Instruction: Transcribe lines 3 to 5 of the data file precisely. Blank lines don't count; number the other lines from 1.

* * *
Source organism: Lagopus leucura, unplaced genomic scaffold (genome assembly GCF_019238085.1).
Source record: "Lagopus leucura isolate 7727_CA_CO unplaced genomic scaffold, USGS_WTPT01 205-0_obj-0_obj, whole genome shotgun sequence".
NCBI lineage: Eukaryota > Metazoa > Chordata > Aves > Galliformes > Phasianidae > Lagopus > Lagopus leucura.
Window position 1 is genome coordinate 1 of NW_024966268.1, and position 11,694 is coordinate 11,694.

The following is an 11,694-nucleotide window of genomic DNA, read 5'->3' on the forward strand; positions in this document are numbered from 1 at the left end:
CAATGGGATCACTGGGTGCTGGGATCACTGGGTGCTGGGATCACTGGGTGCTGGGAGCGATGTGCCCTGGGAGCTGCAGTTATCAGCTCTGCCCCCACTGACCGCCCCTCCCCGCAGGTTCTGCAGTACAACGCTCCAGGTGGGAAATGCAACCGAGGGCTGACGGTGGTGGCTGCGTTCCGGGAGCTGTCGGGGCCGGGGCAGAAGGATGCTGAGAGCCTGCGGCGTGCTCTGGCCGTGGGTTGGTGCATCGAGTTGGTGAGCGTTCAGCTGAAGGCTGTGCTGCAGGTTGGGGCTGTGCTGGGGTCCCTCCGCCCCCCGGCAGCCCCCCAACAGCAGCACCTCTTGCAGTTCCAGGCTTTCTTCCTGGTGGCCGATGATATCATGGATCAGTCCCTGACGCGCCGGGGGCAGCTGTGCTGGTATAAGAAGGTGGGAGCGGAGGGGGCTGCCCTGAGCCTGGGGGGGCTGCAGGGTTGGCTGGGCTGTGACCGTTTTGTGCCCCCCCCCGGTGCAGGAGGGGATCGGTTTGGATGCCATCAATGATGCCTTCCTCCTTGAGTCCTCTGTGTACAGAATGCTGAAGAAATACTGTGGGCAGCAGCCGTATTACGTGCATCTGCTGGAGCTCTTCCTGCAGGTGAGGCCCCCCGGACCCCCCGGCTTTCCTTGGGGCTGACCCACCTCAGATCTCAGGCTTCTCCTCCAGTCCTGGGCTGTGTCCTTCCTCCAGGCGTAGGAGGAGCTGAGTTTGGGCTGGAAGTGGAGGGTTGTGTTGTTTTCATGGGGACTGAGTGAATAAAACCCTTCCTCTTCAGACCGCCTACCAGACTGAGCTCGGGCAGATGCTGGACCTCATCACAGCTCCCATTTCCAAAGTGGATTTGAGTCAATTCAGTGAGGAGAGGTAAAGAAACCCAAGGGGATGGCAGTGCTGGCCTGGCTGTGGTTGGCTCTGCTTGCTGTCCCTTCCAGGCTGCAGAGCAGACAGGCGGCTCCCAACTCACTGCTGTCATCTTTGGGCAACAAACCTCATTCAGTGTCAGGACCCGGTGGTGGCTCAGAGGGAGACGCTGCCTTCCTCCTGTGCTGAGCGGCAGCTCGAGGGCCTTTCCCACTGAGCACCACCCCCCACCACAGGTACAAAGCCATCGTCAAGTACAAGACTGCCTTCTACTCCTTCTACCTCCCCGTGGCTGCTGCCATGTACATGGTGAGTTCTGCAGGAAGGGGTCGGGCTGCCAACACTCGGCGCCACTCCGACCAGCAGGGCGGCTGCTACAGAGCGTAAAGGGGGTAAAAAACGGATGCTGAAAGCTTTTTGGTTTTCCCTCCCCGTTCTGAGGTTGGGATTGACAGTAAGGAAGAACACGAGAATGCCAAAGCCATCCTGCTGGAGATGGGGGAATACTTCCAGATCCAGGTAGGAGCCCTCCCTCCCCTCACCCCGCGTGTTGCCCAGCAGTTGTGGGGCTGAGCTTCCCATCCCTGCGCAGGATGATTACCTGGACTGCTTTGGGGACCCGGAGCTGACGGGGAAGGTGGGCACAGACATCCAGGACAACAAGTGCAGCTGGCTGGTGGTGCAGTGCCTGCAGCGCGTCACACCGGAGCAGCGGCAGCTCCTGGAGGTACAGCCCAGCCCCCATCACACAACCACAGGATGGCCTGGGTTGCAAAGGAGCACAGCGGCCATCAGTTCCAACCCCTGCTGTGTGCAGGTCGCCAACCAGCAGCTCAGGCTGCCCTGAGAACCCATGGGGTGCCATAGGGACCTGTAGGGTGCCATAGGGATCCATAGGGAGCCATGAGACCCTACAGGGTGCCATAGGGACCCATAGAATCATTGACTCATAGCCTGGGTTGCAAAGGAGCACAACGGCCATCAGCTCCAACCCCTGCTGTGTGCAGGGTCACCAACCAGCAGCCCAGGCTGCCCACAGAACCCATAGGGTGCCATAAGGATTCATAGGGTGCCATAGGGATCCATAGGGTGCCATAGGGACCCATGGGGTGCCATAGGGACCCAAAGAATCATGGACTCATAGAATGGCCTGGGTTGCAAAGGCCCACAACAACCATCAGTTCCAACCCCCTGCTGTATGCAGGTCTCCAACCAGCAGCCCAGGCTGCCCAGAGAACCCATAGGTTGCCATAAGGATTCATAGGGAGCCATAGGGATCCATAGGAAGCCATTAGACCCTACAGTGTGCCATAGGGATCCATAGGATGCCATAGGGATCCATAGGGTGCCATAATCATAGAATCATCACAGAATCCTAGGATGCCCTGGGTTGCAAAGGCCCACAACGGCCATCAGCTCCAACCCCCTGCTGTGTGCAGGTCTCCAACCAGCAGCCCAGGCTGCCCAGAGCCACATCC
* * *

NCBI lineage: Eukaryota > Metazoa > Chordata > Aves > Galliformes > Phasianidae > Lagopus > Lagopus leucura.
Window position 1 is genome coordinate 1 of NW_024966268.1, and position 11,694 is coordinate 11,694.

The following is an 11,694-nucleotide window of genomic DNA, read 5'->3' on the forward strand; positions in this document are numbered from 1 at the left end: